Construction: The least digitised sector in Europe

This article is part of our special report Digitising the EU’s construction industry.

Construction sites across the globe are developing rapidly as firms seek to take advantage of the technologies of tomorrow. However, the construction industry is the lowest ranked economic sector in terms of digital uptake in Europe, and more needs to be done, according to a leading EU industry organisation.

The Committee for European Construction Equipment (CECE) is due to publish a call to action next week, ahead of May’s European elections. EURACTIV understands that CECE will outline a number of key areas for the next legislature to take into account. One of which is to support the digitisation of Europe’s construction industry.

“It’s not about starting a digital construction race…but without a strong political focus on digital construction and a tangible push towards the digital transformation, the EU economy will not remain competitive in an increasingly globalised market.”, CECE’s Secretary General, Riccardo Viaggi, told EURACTIV.

Digital Europe, the EU’s long-term budget covering the period 2021 to 2027, is putting aside €9.2 billion for technological projects. Areas that the mechanism is due to cover include supercomputing, Artificial Intelligence, cybersecurity, digital skills, and supporting firms to better digitalise their operational processes.

However, Viaggi says that the construction sector should be a priority within the Digital Europe programme.

“The EU needs to prioritise the economic sector that builds the places in which we live and work and employs close to 20 million Europeans,” he said.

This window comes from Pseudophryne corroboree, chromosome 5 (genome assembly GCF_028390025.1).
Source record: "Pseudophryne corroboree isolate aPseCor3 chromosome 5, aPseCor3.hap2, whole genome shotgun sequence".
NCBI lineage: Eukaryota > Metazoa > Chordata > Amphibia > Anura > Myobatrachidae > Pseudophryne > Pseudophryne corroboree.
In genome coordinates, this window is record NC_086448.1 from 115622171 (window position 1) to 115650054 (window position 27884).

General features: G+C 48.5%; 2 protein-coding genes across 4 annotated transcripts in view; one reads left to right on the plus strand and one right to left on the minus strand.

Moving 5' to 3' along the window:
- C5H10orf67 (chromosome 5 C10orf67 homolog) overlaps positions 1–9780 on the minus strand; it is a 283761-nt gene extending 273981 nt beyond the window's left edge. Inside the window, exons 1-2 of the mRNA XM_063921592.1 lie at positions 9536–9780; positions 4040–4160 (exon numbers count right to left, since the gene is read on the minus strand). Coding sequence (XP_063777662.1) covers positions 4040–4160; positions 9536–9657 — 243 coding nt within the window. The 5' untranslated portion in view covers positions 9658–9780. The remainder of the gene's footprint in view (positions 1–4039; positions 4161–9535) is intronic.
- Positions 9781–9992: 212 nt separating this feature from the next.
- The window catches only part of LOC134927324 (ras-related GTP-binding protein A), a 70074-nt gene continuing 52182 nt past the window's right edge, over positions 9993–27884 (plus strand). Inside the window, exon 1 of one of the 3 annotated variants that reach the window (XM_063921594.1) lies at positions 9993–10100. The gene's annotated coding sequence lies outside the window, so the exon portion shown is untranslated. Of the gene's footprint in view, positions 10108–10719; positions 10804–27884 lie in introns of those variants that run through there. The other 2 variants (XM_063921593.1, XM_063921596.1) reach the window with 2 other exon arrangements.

Indeed, with regards to the digitisation of the construction sector, the EU lags behind. Nevertheless, one area in which the bloc could make moves is in the field of data modelling.

Building Information Modelling

On Monday (28 January), the International Organisation for the Standardisation (ISO) released the world’s first international standards for building information modelling (BIM).

BIM is a digital tool that allows designers and architects to create digital 3D models, applying data associated with physical and functional characteristics of a building.

The technology allows architects, engineers and contractors to collaborate on a project together – coordinating various building specifications to measure.

Data inputted into the BIM software can then offer pinpoint insights into building performance forecasts, such as the energy consumption of a building, the necessity for different levels of lighting on different floors, and the structural integrity of a building based on geometric indicators.

Moreover, the data produced offers a detailed plan to construction site workers as to the desired outcomes of a building, allowing for construction to be automated to a standard and for issues regarding coordination to be reduced to a minimum.

The data generated at the design stage can also be used to assist with future renovation or demolition projects.

Construction sector “one of the least digitised in Europe”

From an EU perspective, efforts are ongoing in the bid to substantiate the bloc’s global reputation in the field of building information modelling.